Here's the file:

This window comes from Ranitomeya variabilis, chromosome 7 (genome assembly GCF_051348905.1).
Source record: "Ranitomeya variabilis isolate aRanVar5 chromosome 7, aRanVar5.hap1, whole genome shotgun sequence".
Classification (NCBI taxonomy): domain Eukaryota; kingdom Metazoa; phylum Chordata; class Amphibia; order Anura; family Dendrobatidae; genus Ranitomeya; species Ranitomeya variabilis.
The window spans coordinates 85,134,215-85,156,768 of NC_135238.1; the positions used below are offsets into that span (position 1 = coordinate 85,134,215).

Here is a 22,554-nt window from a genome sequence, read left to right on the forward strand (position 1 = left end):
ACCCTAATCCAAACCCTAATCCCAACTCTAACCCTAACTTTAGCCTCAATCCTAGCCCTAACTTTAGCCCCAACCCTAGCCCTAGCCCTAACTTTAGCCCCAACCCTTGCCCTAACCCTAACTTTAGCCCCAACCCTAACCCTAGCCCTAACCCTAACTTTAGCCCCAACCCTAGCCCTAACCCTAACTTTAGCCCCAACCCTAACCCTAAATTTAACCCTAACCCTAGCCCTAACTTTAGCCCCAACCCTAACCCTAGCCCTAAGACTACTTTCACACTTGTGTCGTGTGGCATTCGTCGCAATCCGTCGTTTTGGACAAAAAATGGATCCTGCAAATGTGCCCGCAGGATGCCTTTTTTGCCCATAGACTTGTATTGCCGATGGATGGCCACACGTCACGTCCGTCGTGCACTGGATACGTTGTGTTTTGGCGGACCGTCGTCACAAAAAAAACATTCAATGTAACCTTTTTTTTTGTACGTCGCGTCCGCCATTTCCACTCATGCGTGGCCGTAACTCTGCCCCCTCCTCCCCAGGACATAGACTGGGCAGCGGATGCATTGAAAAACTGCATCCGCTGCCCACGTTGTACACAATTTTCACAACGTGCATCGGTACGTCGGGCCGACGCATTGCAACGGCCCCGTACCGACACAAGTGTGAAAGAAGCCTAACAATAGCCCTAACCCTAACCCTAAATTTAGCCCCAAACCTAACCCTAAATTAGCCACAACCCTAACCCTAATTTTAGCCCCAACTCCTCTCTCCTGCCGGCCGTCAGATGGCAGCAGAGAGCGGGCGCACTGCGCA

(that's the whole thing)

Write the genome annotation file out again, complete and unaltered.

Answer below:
This window comes from Ranitomeya variabilis, chromosome 7 (genome assembly GCF_051348905.1).
Source record: "Ranitomeya variabilis isolate aRanVar5 chromosome 7, aRanVar5.hap1, whole genome shotgun sequence".
Classification (NCBI taxonomy): domain Eukaryota; kingdom Metazoa; phylum Chordata; class Amphibia; order Anura; family Dendrobatidae; genus Ranitomeya; species Ranitomeya variabilis.
The window spans coordinates 85,134,215-85,156,768 of NC_135238.1; the positions used below are offsets into that span (position 1 = coordinate 85,134,215).

Here is a 22,554-nt window from a genome sequence, read left to right on the forward strand (position 1 = left end):
ACCCTAATCCAAACCCTAATCCCAACTCTAACCCTAACTTTAGCCTCAATCCTAGCCCTAACTTTAGCCCCAACCCTAGCCCTAGCCCTAACTTTAGCCCCAACCCTTGCCCTAACCCTAACTTTAGCCCCAACCCTAACCCTAGCCCTAACCCTAACTTTAGCCCCAACCCTAGCCCTAACCCTAACTTTAGCCCCAACCCTAACCCTAAATTTAACCCTAACCCTAGCCCTAACTTTAGCCCCAACCCTAACCCTAGCCCTAAGACTACTTTCACACTTGTGTCGTGTGGCATTCGTCGCAATCCGTCGTTTTGGACAAAAAATGGATCCTGCAAATGTGCCCGCAGGATGCCTTTTTTGCCCATAGACTTGTATTGCCGATGGATGGCCACACGTCACGTCCGTCGTGCACTGGATACGTTGTGTTTTGGCGGACCGTCGTCACAAAAAAAACATTCAATGTAACCTTTTTTTTTGTACGTCGCGTCCGCCATTTCCACTCATGCGTGGCCGTAACTCTGCCCCCTCCTCCCCAGGACATAGACTGGGCAGCGGATGCATTGAAAAACTGCATCCGCTGCCCACGTTGTACACAATTTTCACAACGTGCATCGGTACGTCGGGCCGACGCATTGCAACGGCCCCGTACCGACACAAGTGTGAAAGAAGCCTAACAATAGCCCTAACCCTAACCCTAAATTTAGCCCCAAACCTAACCCTAAATTAGCCACAACCCTAACCCTAATTTTAGCCCCAACTCCTCTCTCCTGCCGGCCGTCAGATGGCAGCAGAGAGCGGGCGCACTGCGCA